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Ships under Bayonne Bridge

Gov. Christie unveils date of when 18,000-TEU ships can sail under Bayonne Bridge
New Jersey Governor Chris Christie said removal of the bridge’s lower roadway means larger ships will be able to call container terminals in Newark, Elizabeth and Staten Island.

Excerpt from American Shipper’s magazine

Ultra-large containerships carrying up to 18,000 TEUs will be authorized to pass beneath the Bayonne Bridge between New Jersey and Staten Island starting June 30, New Jersey Gov. Chris Christie said at Maher Terminals in Elizabeth, N.J. on Tuesday. These ultra-large containerships will be able to call APM Terminals and Maher Terminals in Elizabeth, N.J.; the Port Newark Container Terminal in Newark, N.J.; and the GCT New York terminal on Staten Island.

The original roadway on the Bayonne Bridge, which was built in 1931, was 151 feet above the waterway below,the Kill Van Kull, at mean high water. The Port Authority of New York and New Jersey had a second roadway built above the original roadway, at 215 feet above the Kill Van Kull at mean high water, and had the lower roadway demolished. The original cost estimate of the project to raise the height of the Bayonne Bridge totaled $1.3 billion, but has increased to $1.6 billion, Steve Coleman, a spokesperson from the port authority toldAmerican Shipper.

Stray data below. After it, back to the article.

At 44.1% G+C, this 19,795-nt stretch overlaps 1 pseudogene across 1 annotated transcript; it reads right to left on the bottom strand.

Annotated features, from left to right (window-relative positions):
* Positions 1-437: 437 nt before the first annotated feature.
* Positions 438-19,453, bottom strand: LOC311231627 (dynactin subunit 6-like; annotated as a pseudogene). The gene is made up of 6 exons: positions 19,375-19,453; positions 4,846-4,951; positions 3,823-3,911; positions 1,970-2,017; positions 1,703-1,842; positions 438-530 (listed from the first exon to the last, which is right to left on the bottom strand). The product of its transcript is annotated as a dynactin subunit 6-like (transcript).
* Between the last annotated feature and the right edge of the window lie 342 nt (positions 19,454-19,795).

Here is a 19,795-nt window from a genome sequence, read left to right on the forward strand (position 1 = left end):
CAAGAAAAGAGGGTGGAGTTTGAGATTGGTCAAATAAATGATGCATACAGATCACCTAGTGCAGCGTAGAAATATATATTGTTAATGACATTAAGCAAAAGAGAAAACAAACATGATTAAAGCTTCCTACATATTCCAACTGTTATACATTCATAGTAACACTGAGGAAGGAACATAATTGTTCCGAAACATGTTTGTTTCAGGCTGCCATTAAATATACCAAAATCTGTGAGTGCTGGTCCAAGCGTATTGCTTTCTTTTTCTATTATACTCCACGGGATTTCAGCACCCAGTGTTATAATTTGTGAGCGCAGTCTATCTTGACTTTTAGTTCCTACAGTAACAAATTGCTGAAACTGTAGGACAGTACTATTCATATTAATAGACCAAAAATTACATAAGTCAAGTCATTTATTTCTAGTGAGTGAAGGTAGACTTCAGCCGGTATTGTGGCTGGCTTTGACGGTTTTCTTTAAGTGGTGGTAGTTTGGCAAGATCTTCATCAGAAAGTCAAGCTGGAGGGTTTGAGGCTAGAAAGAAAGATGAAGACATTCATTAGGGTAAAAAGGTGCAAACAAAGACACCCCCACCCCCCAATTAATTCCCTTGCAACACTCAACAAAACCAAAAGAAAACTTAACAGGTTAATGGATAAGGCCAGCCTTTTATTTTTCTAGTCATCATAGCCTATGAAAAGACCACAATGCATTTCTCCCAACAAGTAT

While work on the bridge is continuing, particularly in widening the new, higher roadway, enough demolition has taken place thatsome navigation restrictions were removed. To date, the largest ship calling any terminal west of the bridge could carry about 9,800 TEUs. “The ‘Raise the Roadway’ project is a true game-changer for the port, one of the state’s and this region’s most significant job creators, employing 336,000 people and generating billions of dollars in economic activity,” Christie said. “With the lifting of the bridge’s navigational restrictions, we expect these numbers to continue to grow and shipping lines to begin to send their larger ships to this port. As a result, more businesses will seek to locate in the port area to create jobs, especially in the skilled trades while garnering the benefits being close to the port can bring. These businesses already generate nearly $53.5 billion in economic activity.”

Looking ahead, Molly Campbell, the director of the port department of the Port Authority of New York and New Jersey, said she expects some carriers to move rapidly to increasethe size of ships calling the port, bringing vessels between 10,000 and 14,000 TEUs in the short-term, and vessels as large as 18,000 TEUs in the future. Coleman also said the agency is in discussion with several ocean carriers that are looking to bring larger ships to the port as soon as possible.